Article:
Much of Fulk's rule was devoted to regaining control over the Angevin baronage, and to a complex struggle with Normandy for influence in Maine and Brittany.

In 1096 Fulk wrote an incomplete history of Anjou and its rulers, though the authorship and authenticity of this work is disputed. If he did write it, it is one of the first medieval works of history written by a layman.

Fulk may have married as many as five times; there is some doubt regarding two of the marriages.

His first wife was Hildegarde of Baugency. After her death, before 1070, he married Ermengarde de Borbon, and then possibly Orengarde de Châtellailon. Both these were repudiated (Ermengarde de Borbon in 1075 and Orengarde de Chatellailon in 1080), possibly on grounds of consanguinity.

By 1080 he may have married Mantie, daughter of Walter I of Brienne. This marriage also ended in divorce, in 1087. Finally, he married Bertrade de Montfort, who was apparently "abducted" by King Philip I of France in 1092.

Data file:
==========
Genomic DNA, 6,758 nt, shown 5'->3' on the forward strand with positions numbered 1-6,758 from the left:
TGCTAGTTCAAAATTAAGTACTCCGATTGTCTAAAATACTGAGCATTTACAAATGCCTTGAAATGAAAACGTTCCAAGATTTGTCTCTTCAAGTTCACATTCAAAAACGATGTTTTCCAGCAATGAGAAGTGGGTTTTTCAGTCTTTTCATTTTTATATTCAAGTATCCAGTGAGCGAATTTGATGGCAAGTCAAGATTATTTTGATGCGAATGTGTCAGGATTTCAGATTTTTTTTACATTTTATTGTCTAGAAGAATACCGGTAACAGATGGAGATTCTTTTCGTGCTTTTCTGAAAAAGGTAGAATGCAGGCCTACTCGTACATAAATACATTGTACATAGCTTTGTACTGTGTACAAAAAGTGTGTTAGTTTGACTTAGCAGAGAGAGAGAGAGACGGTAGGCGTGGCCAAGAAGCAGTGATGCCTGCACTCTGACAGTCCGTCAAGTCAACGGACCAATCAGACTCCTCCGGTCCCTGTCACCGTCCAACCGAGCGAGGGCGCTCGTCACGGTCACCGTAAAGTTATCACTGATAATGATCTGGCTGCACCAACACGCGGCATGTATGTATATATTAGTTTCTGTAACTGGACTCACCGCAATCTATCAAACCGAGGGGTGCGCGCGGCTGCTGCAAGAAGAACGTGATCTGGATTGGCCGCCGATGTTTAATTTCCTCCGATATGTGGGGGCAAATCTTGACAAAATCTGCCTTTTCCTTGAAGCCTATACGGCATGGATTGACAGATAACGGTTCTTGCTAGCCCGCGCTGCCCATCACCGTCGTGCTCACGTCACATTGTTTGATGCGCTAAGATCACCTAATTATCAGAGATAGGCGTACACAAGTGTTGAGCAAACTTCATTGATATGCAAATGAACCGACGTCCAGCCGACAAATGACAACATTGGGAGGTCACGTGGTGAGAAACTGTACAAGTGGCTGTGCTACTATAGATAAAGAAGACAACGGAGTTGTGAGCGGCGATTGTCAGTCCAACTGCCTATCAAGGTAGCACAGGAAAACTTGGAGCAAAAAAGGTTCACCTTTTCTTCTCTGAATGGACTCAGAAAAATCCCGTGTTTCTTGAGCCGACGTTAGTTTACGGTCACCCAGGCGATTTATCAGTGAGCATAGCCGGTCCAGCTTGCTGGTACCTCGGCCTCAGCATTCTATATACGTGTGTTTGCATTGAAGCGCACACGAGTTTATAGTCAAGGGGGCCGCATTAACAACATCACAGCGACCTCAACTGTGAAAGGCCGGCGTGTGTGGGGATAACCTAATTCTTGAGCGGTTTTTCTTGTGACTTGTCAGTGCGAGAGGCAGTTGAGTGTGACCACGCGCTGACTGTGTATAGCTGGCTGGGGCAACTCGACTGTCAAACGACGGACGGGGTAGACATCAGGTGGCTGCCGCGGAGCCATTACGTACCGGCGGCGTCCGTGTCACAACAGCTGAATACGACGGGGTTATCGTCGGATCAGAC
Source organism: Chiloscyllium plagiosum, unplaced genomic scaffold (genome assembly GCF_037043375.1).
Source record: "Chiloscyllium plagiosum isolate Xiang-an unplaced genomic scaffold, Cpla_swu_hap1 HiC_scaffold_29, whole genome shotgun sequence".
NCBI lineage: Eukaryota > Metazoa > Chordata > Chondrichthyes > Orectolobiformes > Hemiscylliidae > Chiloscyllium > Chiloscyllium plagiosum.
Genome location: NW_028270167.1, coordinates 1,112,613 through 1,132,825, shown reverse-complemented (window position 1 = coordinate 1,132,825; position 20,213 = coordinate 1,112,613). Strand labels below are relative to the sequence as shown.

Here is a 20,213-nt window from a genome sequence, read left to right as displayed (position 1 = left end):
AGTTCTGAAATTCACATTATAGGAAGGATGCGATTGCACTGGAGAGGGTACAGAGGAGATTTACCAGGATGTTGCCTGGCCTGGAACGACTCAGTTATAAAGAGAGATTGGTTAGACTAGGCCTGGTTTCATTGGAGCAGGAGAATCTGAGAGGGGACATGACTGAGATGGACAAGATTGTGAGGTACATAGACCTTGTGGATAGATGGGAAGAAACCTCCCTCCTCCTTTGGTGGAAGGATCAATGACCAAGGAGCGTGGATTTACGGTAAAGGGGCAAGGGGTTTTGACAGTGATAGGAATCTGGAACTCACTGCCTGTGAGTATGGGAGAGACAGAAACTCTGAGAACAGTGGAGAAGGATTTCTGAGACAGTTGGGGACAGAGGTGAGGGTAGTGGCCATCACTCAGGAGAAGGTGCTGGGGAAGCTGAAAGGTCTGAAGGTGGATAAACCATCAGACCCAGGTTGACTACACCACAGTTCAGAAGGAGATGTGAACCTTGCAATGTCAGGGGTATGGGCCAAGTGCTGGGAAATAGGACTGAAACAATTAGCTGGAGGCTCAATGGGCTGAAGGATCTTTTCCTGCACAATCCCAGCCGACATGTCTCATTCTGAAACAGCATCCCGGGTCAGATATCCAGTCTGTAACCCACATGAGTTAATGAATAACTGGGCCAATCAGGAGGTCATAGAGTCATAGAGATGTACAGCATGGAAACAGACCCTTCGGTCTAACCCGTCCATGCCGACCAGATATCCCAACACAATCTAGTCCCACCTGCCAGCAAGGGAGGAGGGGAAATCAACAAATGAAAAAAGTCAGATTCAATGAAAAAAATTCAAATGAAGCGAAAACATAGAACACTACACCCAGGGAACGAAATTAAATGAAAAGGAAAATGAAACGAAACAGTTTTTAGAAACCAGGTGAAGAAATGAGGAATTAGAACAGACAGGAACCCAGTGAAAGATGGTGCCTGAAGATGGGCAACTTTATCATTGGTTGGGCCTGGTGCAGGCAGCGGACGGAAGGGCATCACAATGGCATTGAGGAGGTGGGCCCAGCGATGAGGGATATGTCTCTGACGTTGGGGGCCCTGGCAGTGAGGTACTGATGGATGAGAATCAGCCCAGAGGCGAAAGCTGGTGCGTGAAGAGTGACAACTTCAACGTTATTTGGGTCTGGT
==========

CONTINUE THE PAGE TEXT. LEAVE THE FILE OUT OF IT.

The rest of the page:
He had two sons. The eldest (a son of Ermengarde de Borbon), Geoffrey IV Martel, ruled jointly with him for some time, but died in 1106. The younger (a son of Bertrade de Montfort) succeeded him as Fulk V.

He also had a daughter by Hildegarde of Baugency, Ermengarde, who married firstly with William IX, count of Poitou and duke of Aquitaine and secondly with Alan IV, Duke of Brittany.

Bertrade de MONTFORT-M3202 # was born about 1070. She died on 14 Feb 1117. Bertrade married Count Fulk IV d' ANJOU-A3201 # in From 1089 to 1092.

Bertrade de Montfort (c.1070 - 14th February 1117) was the daughter of Simon I de Montfort and Agnes, Countess of Evreux. Her brother was Amauri de Montfort.

The oft-married Count Fulk IV of Anjou was married to the mother of his son in 1089, when the lovely Bertrade caught his eye. According to the chronicler John of Marmoutier:

   The lecherous Fulk then fell passionately in love with the sister of Amaury of Montfort, whom no good man ever praised save for her beauty. For her sake, he divorced the mother of Geoffrey II Martel…